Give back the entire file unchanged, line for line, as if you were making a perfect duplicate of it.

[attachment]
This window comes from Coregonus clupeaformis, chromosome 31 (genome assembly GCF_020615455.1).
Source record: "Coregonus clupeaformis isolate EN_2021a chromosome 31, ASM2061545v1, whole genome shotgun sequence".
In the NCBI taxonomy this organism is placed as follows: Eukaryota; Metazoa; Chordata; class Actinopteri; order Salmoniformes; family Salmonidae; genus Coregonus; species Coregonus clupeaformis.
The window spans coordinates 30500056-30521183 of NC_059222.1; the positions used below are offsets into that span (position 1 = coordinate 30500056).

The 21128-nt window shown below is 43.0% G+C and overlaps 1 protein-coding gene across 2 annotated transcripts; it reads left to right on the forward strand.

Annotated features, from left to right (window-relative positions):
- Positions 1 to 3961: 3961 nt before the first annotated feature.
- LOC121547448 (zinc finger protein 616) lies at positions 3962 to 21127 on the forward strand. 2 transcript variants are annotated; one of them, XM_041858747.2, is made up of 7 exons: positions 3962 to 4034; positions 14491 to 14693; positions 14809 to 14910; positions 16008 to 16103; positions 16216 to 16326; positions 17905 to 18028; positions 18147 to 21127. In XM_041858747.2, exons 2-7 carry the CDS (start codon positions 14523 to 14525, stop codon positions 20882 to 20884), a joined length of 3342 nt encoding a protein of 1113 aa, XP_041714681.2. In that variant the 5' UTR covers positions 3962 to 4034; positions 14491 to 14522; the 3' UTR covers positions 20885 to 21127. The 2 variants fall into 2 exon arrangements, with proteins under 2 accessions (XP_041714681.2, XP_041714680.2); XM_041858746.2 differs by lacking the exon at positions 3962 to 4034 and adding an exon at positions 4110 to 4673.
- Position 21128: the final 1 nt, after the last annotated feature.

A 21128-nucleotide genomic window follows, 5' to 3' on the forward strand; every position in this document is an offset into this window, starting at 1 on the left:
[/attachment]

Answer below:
This window comes from Coregonus clupeaformis, chromosome 31 (genome assembly GCF_020615455.1).
Source record: "Coregonus clupeaformis isolate EN_2021a chromosome 31, ASM2061545v1, whole genome shotgun sequence".
In the NCBI taxonomy this organism is placed as follows: Eukaryota; Metazoa; Chordata; class Actinopteri; order Salmoniformes; family Salmonidae; genus Coregonus; species Coregonus clupeaformis.
The window spans coordinates 30500056-30521183 of NC_059222.1; the positions used below are offsets into that span (position 1 = coordinate 30500056).

The 21128-nt window shown below is 43.0% G+C and overlaps 1 protein-coding gene across 2 annotated transcripts; it reads left to right on the forward strand.

Annotated features, from left to right (window-relative positions):
- Positions 1 to 3961: 3961 nt before the first annotated feature.
- LOC121547448 (zinc finger protein 616) lies at positions 3962 to 21127 on the forward strand. 2 transcript variants are annotated; one of them, XM_041858747.2, is made up of 7 exons: positions 3962 to 4034; positions 14491 to 14693; positions 14809 to 14910; positions 16008 to 16103; positions 16216 to 16326; positions 17905 to 18028; positions 18147 to 21127. In XM_041858747.2, exons 2-7 carry the CDS (start codon positions 14523 to 14525, stop codon positions 20882 to 20884), a joined length of 3342 nt encoding a protein of 1113 aa, XP_041714681.2. In that variant the 5' UTR covers positions 3962 to 4034; positions 14491 to 14522; the 3' UTR covers positions 20885 to 21127. The 2 variants fall into 2 exon arrangements, with proteins under 2 accessions (XP_041714681.2, XP_041714680.2); XM_041858746.2 differs by lacking the exon at positions 3962 to 4034 and adding an exon at positions 4110 to 4673.
- Position 21128: the final 1 nt, after the last annotated feature.

A 21128-nucleotide genomic window follows, 5' to 3' on the forward strand; every position in this document is an offset into this window, starting at 1 on the left: